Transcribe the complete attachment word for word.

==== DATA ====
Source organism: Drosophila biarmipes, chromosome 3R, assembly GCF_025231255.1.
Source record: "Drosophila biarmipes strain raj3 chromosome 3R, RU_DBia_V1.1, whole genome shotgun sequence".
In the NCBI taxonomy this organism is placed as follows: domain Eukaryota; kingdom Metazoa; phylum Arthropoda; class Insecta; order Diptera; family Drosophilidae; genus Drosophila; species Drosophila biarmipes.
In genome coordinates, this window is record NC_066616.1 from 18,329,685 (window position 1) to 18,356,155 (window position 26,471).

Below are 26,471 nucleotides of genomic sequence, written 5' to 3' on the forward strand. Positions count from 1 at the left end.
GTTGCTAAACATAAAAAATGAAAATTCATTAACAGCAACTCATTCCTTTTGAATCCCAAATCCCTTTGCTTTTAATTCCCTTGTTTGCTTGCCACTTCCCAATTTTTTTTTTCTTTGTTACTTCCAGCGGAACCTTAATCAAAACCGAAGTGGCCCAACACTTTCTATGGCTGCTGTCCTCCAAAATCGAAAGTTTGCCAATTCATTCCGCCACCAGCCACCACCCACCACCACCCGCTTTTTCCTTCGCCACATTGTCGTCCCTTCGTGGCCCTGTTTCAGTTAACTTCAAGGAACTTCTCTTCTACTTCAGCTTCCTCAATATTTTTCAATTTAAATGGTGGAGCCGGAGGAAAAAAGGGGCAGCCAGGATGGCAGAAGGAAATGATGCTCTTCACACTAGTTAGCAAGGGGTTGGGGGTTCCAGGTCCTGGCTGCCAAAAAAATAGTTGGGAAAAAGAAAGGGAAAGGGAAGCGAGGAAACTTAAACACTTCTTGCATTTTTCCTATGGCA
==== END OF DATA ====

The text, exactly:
Source organism: Drosophila biarmipes, chromosome 3R, assembly GCF_025231255.1.
Source record: "Drosophila biarmipes strain raj3 chromosome 3R, RU_DBia_V1.1, whole genome shotgun sequence".
In the NCBI taxonomy this organism is placed as follows: domain Eukaryota; kingdom Metazoa; phylum Arthropoda; class Insecta; order Diptera; family Drosophilidae; genus Drosophila; species Drosophila biarmipes.
In genome coordinates, this window is record NC_066616.1 from 18,329,685 (window position 1) to 18,356,155 (window position 26,471).

Below are 26,471 nucleotides of genomic sequence, written 5' to 3' on the forward strand. Positions count from 1 at the left end.
GTTGCTAAACATAAAAAATGAAAATTCATTAACAGCAACTCATTCCTTTTGAATCCCAAATCCCTTTGCTTTTAATTCCCTTGTTTGCTTGCCACTTCCCAATTTTTTTTTTCTTTGTTACTTCCAGCGGAACCTTAATCAAAACCGAAGTGGCCCAACACTTTCTATGGCTGCTGTCCTCCAAAATCGAAAGTTTGCCAATTCATTCCGCCACCAGCCACCACCCACCACCACCCGCTTTTTCCTTCGCCACATTGTCGTCCCTTCGTGGCCCTGTTTCAGTTAACTTCAAGGAACTTCTCTTCTACTTCAGCTTCCTCAATATTTTTCAATTTAAATGGTGGAGCCGGAGGAAAAAAGGGGCAGCCAGGATGGCAGAAGGAAATGATGCTCTTCACACTAGTTAGCAAGGGGTTGGGGGTTCCAGGTCCTGGCTGCCAAAAAAATAGTTGGGAAAAAGAAAGGGAAAGGGAAGCGAGGAAACTTAAACACTTCTTGCATTTTTCCTATGGCA